15 May 2015

Who Do You Think You Are? Live – Birmingham, England April 2015

Yes, it has been weeks since we all returned from Birmingham, and I have not been enthused enough to blog about the experience.  There is the good and the bad of it all, and being spoiled does not help my outlook.

So why you ask I was reluctant to post.

The venue moved from the Olympia Center in London to Birmingham, in the Midlands.  The reasons seem to be that Earl’s Court was closed so the venues there had to go somewhere, and one vendor plunked down more money to replace Who Do You Think You Are? who lost their lease.  At least that is what I am told.

Although the aisles at the NEC in Birmingham were spacious, it is apparent the hall was smaller than Olympia and there were fewer vendors and attendees.  It is nice to be able to reach out to people who may not have been able to come to London for the venue, and perhaps, in the next few years, the vendors and numbers will increase.

The lecture areas were not enclosed so the sound carried, providing much background noise.  Although the FTDNA area is never enclosed, the noise from the others as well as the traffic made listening and recording difficult.  Also, the size of the Family Tree DNA lecture area was much smaller than that in London which meant that many people had to stand.  The ISOGG stand was minuscule, but everyone had no choice but to make the best of it all.

As a result of fewer attendees, fewer DNA tests were purchased, and I sold just over half the number of books that I sold the previous year in London.

For those of us who travel from the United States to work at the Family Tree DNA booth, our expenses (for those of us who receive no reimbursement or compensation) were astronomical.  I fly from the West coast and my airfare was 50% more than going to London.  I realize the airfares are constantly traveling upward and this area’s airport is smaller; however, even in London, the airfare rose by only $100 or so each year.  A few of us could not afford to state at a hotel near NEC due to the cost being double of that in a nearby location.  Of course, we were always spoiled in London by having a B&B only 2 or 3 blocks way from Olympia which always gave us a great rate.  However, we were saved by our genetic genealogy pal, James Irvine who chauffeured us back and forth to NEC. What a wonderful, kind man! Thank you James!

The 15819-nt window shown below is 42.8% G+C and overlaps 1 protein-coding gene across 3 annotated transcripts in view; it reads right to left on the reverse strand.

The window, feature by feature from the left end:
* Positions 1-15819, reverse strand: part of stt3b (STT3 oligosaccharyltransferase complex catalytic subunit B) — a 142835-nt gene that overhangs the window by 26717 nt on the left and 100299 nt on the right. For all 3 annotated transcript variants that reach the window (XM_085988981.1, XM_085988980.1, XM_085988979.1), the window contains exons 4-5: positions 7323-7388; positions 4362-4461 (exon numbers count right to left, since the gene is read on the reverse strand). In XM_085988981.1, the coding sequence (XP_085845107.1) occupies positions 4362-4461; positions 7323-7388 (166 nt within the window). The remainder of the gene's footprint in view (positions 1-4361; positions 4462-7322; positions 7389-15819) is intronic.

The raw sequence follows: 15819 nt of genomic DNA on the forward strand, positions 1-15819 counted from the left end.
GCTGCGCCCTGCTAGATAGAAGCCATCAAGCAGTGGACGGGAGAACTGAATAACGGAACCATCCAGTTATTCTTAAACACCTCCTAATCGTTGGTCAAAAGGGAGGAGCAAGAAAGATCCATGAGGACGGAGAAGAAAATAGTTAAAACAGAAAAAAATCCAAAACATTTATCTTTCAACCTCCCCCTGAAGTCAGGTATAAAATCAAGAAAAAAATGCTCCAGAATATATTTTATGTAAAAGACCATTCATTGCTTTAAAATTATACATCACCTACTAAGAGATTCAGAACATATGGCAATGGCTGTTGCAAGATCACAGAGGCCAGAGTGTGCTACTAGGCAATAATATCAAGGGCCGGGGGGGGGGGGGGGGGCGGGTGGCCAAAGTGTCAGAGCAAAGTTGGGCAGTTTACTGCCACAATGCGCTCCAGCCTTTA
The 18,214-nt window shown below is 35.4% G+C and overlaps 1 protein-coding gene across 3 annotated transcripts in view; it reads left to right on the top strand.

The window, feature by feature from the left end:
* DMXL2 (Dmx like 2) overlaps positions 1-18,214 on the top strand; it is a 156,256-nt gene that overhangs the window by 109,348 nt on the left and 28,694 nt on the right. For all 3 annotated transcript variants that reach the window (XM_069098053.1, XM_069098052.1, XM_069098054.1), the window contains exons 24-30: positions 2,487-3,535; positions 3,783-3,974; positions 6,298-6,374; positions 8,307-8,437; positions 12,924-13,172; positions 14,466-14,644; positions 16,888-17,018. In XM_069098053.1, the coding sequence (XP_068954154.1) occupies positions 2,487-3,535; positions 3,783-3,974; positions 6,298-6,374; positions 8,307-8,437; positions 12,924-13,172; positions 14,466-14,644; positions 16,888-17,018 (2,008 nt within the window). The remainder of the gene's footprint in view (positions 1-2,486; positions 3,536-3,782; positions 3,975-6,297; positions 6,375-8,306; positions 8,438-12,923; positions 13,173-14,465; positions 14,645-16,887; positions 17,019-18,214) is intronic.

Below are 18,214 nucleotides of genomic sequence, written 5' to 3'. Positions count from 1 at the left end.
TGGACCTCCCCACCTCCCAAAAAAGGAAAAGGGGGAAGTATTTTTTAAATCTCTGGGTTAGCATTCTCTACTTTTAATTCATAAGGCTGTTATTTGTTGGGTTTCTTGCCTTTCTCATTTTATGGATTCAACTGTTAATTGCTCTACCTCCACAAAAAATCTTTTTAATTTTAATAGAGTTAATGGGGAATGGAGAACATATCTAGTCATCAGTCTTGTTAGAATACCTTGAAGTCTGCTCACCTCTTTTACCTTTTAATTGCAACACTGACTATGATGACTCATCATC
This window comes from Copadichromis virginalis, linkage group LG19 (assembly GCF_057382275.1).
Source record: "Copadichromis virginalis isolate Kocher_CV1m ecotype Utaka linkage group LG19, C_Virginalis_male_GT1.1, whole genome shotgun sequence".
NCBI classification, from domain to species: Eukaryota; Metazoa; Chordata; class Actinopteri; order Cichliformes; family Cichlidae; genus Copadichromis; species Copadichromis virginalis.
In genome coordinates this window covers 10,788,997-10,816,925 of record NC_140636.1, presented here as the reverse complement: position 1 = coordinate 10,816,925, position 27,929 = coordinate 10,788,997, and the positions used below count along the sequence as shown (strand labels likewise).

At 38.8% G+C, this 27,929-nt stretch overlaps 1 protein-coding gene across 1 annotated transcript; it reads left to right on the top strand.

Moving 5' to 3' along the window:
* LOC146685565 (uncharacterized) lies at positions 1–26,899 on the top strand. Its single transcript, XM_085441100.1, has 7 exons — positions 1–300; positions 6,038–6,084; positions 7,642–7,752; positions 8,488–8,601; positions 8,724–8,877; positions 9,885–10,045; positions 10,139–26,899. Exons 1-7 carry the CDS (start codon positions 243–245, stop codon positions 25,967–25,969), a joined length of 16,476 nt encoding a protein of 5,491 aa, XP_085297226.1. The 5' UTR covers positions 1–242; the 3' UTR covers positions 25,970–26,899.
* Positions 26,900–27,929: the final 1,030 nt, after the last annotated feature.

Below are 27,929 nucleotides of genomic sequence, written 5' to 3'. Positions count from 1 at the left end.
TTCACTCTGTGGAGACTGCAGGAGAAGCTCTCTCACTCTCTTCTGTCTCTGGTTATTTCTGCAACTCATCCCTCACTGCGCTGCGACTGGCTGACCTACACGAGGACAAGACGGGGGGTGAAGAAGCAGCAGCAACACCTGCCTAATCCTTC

AND, my understanding is that the cost of the stand increased greatly over the price in London.

So where is the good in all this?

We had some wonderful speakers thanks to the efforts of Maurice Gleeson and Debbie Kennett.  Maurice hosted the programs and uploaded the presentations to YouTube  where you can view those who gave permission to share with you. (My two presentations are there, also.) Joss Le Gall was superb in ushering people to the presentations, distributing handouts and guiding them to the Family Tree DNA stand for testing. 

Turi King gave a wonderful review of finding the grave of King Richard III.  No doubt it was the largest program attended. Professor Mark Jobling from Leicester University spoke on “Fishing for Vikings in the Gene Pool” and Professor Mark Thomas at University College London presented on “Ancestry testing using DNA: The pros and cons” which focused on Y-DNA testing and mitochondrial DNA and the problems in using these to determine where your ancestors were located. His presentation is available on the above line and is a very good one to view.

See Debbie Kennett’s in-depth post on Birmingham.  

It is always nice to be able to share the opportunity of DNA testing for genealogy with new people, and this area provided a new arena. It’s always a treat to see old friends and meet new people. 

I was able to meet a newly found cousin of a man I know from my presentations in my home state.  Both cousins are a delight, and below you can see our meeting, along with a photo of the two cousins.  Jeff was in my audience as I told his story at WDYTYA.  He also showed me a photo of Cliff’s brother who looks even more like Jeff!
Jeff in Wales
Cliff in the US
It was also very nice to chat with Professor Mark Thomas over drinks.  I found him very personable.  He was very complimentary to all of us and strongly suggested that we were not "citizen scientists" but scientists.  His belief is that whoever uses scientific tools deserves the title.

This year, my wonderful roommate was Traci Barela who currently lives in Germany.  She and I flew to Frankfort, and I stayed at her home for a few days as a guest.  I spoke to her friends regarding DNA, and we spent a day in Krefeld as my ancestors came from there in 1683.  They were part of the immigrants who started Germantown, Pennsylvania, and the first petition against slavery in the US was signed on my ancestor's table.  I'm greatly proud of that, and am most appreciative to Traci for being so gracious to have me and to make the train trip north so I could trod the land of my ancestors.  Thank you Traci!
Traci and I with skyline of Frankfurt

Lunch at the old Frankfort square

Berg Linn Castle - the only place from my ancestors' time period.

WDYTYA will return to Birmingham April 7-9, 2016, so join us to learn more about what is available in the UK for genealogy and take a DNA test.

See you there!

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